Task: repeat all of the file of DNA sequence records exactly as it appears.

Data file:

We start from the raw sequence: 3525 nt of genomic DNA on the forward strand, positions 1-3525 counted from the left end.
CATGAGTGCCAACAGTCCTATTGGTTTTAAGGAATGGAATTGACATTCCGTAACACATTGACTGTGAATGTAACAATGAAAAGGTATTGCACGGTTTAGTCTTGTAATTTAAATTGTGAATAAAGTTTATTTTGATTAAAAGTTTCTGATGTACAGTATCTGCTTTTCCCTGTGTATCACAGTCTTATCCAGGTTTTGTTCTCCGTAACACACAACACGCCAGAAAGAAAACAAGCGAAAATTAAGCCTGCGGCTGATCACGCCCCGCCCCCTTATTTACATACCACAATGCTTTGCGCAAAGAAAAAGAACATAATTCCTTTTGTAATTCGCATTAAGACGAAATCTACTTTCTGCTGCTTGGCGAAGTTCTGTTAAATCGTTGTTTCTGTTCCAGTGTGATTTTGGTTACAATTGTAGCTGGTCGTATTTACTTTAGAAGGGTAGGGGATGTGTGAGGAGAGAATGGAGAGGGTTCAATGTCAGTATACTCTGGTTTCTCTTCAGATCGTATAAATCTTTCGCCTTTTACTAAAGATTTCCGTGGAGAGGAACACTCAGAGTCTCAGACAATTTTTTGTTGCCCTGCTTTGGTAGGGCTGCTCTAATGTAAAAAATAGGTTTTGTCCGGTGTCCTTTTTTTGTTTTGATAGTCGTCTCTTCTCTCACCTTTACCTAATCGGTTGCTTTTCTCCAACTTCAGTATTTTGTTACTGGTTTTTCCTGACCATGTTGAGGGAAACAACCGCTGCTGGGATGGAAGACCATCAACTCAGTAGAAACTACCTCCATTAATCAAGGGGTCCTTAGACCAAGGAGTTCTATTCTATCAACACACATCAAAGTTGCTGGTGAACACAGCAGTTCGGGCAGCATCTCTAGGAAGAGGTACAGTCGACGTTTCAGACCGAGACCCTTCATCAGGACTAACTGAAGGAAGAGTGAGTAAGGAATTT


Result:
We start from the raw sequence: 3525 nt of genomic DNA on the forward strand, positions 1-3525 counted from the left end.
CATGAGTGCCAACAGTCCTATTGGTTTTAAGGAATGGAATTGACATTCCGTAACACATTGACTGTGAATGTAACAATGAAAAGGTATTGCACGGTTTAGTCTTGTAATTTAAATTGTGAATAAAGTTTATTTTGATTAAAAGTTTCTGATGTACAGTATCTGCTTTTCCCTGTGTATCACAGTCTTATCCAGGTTTTGTTCTCCGTAACACACAACACGCCAGAAAGAAAACAAGCGAAAATTAAGCCTGCGGCTGATCACGCCCCGCCCCCTTATTTACATACCACAATGCTTTGCGCAAAGAAAAAGAACATAATTCCTTTTGTAATTCGCATTAAGACGAAATCTACTTTCTGCTGCTTGGCGAAGTTCTGTTAAATCGTTGTTTCTGTTCCAGTGTGATTTTGGTTACAATTGTAGCTGGTCGTATTTACTTTAGAAGGGTAGGGGATGTGTGAGGAGAGAATGGAGAGGGTTCAATGTCAGTATACTCTGGTTTCTCTTCAGATCGTATAAATCTTTCGCCTTTTACTAAAGATTTCCGTGGAGAGGAACACTCAGAGTCTCAGACAATTTTTTGTTGCCCTGCTTTGGTAGGGCTGCTCTAATGTAAAAAATAGGTTTTGTCCGGTGTCCTTTTTTTGTTTTGATAGTCGTCTCTTCTCTCACCTTTACCTAATCGGTTGCTTTTCTCCAACTTCAGTATTTTGTTACTGGTTTTTCCTGACCATGTTGAGGGAAACAACCGCTGCTGGGATGGAAGACCATCAACTCAGTAGAAACTACCTCCATTAATCAAGGGGTCCTTAGACCAAGGAGTTCTATTCTATCAACACACATCAAAGTTGCTGGTGAACACAGCAGTTCGGGCAGCATCTCTAGGAAGAGGTACAGTCGACGTTTCAGACCGAGACCCTTCATCAGGACTAACTGAAGGAAGAGTGAGTAAGGAATTT